Flashforward to today. I love reading again. I read every day and it’s always the highlight of my day. Part of my personality is creating my own version of whatever I’m consuming and now I read so much that I want to write a book of my own one day. Actually multiple books! Now, I have a blog and I’m taking steps every single day to make my books a reality.

The best part, and I mean this from the bottom of my heart, is that I feel connected to who I authentically am and an inner peace that could not be found anywhere else. The ability to exercise my highest faculties and dedicate my will and time to projects that reflect the parts of me that I make me proud is, for lack of a better term, God’s work.

This doesn’t just stop with writing. This also goes for making music! I used to make music every single day. Every chance I had to strum my guitar I would take. I completely identified with it, but somewhere in college I lost that too. I felt like making music was taking me away from the things I “should” be doing and that the talents and passion for music was a distraction and a burden to wrestle with. I felt guilty making music and wrong for wanting to make it a huge part of my life. But today, I am back. I make more music than ever and it sounds way better too! Now, I put most of my stuff on my YouTube channel!

I lost myself. I lost who I was. I rejected who I wanted to be.

I took a step back. I found him again. I love this person and can see what he has to bring to the table.

I had to take a step back for about a year to sift through and separate the wheat from the chaff. I had to accept that there are ways of being and knowledge I couldn’t ignore.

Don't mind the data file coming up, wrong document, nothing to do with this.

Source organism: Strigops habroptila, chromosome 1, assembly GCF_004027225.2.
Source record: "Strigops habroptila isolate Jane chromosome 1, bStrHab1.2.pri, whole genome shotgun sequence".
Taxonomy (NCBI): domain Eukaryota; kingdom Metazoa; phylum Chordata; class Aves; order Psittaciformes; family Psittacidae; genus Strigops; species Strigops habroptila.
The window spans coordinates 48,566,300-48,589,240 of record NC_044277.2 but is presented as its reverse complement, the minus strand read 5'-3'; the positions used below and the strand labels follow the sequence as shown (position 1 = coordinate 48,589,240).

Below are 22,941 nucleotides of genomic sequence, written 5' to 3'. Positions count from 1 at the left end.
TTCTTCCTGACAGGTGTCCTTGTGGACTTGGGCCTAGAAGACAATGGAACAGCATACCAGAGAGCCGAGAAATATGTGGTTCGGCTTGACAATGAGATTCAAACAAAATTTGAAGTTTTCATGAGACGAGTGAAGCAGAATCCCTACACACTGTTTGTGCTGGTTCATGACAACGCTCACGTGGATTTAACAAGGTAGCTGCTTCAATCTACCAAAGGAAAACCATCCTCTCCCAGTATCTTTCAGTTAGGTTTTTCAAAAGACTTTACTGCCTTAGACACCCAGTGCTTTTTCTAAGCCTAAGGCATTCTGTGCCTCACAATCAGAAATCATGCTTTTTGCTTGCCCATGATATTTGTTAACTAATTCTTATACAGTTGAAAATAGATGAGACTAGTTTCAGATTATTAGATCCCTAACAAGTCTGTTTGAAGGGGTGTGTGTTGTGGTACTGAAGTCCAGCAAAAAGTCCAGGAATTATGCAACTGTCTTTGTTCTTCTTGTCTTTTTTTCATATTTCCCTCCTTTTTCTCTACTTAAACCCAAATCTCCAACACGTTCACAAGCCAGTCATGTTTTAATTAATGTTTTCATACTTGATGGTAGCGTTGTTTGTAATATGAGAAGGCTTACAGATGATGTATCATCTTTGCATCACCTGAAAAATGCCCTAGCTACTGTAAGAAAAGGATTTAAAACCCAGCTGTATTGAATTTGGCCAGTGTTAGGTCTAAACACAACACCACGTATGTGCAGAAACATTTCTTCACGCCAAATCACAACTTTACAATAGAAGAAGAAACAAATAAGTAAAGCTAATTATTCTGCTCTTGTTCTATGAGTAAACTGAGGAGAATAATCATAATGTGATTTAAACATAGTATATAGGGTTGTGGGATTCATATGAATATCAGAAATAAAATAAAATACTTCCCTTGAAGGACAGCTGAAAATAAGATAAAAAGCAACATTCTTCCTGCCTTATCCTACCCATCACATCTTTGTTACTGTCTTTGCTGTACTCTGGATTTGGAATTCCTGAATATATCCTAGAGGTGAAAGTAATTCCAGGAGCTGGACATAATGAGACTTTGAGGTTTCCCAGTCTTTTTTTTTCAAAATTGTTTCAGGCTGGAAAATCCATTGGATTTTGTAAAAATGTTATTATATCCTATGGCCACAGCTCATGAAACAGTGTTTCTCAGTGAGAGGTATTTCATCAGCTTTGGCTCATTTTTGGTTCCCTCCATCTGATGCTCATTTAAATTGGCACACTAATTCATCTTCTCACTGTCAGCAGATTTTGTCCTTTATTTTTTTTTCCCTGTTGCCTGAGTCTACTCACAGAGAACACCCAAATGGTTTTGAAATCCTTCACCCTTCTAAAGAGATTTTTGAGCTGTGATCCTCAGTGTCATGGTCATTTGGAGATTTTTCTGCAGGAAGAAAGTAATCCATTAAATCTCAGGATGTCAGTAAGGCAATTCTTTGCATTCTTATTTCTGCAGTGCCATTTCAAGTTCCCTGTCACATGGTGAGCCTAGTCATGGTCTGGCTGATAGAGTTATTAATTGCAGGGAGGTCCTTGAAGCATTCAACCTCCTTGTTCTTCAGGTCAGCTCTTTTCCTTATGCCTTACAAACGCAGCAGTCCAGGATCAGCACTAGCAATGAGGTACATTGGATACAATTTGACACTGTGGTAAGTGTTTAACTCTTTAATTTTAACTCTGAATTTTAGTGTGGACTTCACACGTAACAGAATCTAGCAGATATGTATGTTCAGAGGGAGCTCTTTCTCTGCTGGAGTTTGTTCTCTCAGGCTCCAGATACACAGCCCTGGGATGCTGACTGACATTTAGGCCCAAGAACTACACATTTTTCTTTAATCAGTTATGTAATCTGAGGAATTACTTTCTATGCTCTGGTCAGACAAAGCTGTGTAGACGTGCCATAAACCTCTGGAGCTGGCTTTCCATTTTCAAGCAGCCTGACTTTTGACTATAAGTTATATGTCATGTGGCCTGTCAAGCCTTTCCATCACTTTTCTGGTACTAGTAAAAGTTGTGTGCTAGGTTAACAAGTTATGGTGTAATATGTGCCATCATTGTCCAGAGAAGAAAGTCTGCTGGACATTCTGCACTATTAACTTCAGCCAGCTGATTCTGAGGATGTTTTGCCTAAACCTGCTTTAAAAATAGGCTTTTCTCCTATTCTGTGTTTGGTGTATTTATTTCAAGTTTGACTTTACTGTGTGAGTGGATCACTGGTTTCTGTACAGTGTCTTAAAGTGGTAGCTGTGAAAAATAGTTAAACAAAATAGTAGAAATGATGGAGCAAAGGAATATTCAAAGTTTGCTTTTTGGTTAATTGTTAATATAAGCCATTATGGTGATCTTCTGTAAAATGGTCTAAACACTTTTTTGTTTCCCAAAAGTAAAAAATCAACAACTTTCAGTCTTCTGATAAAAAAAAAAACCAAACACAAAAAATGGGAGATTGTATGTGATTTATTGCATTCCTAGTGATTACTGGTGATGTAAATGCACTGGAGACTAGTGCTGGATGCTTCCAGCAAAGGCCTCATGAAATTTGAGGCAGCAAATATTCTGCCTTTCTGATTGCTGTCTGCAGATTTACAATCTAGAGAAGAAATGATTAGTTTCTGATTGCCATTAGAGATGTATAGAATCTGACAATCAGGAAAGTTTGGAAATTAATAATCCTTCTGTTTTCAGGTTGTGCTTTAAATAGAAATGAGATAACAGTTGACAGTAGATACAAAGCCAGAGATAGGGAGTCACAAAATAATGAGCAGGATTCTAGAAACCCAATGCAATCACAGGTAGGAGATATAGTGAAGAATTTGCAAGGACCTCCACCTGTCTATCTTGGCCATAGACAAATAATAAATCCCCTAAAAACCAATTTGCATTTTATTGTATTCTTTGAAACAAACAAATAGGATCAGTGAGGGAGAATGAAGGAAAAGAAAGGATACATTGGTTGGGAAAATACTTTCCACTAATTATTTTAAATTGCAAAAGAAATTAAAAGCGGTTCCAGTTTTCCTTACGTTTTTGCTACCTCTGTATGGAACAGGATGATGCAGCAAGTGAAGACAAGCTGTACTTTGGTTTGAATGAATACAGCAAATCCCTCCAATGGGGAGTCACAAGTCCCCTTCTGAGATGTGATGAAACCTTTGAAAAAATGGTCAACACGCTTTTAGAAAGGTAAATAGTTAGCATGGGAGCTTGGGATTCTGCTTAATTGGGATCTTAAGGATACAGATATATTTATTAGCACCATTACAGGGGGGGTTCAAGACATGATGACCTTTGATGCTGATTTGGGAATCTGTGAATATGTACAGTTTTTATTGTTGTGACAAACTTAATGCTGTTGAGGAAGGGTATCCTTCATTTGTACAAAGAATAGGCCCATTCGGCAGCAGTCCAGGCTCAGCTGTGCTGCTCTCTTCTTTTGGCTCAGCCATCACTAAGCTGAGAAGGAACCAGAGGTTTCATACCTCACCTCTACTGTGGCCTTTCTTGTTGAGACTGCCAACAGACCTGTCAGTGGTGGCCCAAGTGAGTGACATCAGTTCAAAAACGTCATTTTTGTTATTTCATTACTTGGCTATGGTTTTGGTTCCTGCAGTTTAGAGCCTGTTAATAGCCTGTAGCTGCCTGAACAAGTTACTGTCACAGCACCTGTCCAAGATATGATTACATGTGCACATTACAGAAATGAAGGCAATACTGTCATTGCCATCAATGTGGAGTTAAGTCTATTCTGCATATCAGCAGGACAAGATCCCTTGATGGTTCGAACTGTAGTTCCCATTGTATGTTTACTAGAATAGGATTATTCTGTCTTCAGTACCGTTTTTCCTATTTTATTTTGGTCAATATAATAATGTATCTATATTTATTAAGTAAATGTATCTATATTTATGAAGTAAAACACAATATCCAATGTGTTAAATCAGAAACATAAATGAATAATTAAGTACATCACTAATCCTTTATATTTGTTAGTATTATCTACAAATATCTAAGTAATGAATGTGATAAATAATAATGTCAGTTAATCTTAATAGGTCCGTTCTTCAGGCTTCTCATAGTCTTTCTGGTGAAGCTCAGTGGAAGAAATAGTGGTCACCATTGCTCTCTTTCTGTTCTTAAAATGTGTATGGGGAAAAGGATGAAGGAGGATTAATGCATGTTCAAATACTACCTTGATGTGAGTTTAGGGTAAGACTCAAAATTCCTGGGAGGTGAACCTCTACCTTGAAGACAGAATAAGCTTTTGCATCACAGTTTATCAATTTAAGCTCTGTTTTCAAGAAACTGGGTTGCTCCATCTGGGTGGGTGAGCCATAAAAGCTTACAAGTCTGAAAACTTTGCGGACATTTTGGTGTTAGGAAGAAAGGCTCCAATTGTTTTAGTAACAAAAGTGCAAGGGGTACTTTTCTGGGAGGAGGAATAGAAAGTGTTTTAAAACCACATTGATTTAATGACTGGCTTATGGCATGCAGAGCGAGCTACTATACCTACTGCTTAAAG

I lost my way because I was tired of doing “what was right” and I wanted to do “whatever I wanted.” My dumbass at the time couldn’t even clearly articulate what it was that I wanted.

I ignored the knowledge of good and evil. I completely subscribed to nihilism and hedonism. (While they are formidable philosophies, they are not comprehensive enough to lead a healthy life). I had my head so far up my ass I couldn’t recognize sunlight.

But then, I saw how it affected the people who looked up to me. I saw my students started thinking along the same lines as me. I saw the ones who look up to me copy what I said and did and how much damage they would create with those ways of thinking. It was disheartening, but it didn’t really get to me until I saw it in my sister. I saw how much she was copying what I did and how I think, and it scared the living daylights out of me. All the damage she created for herself (while less than the damage I caused) casted a bright light on the weight of my actions. I saw an iota of the impact that we have and how we truly cannot image the actual effects of our actions. I saw that everything I did mattered because they affect everyone else around me. My sins were not kept in a vacuum, but were observed, studied, and duplicated by others around me.

The heartbreak when I see my loved ones destroy the beauty of life shows me how it really does start with myself. As Schopenhauer said, people either act through traditions, customs, or imitation. If I don’t pay attention to my own actions and walk a path that I could be proud of, then the people who look up to me that I care will not either. The path I walk will be the path of others, but more importantly, I will be the path of others that I care for.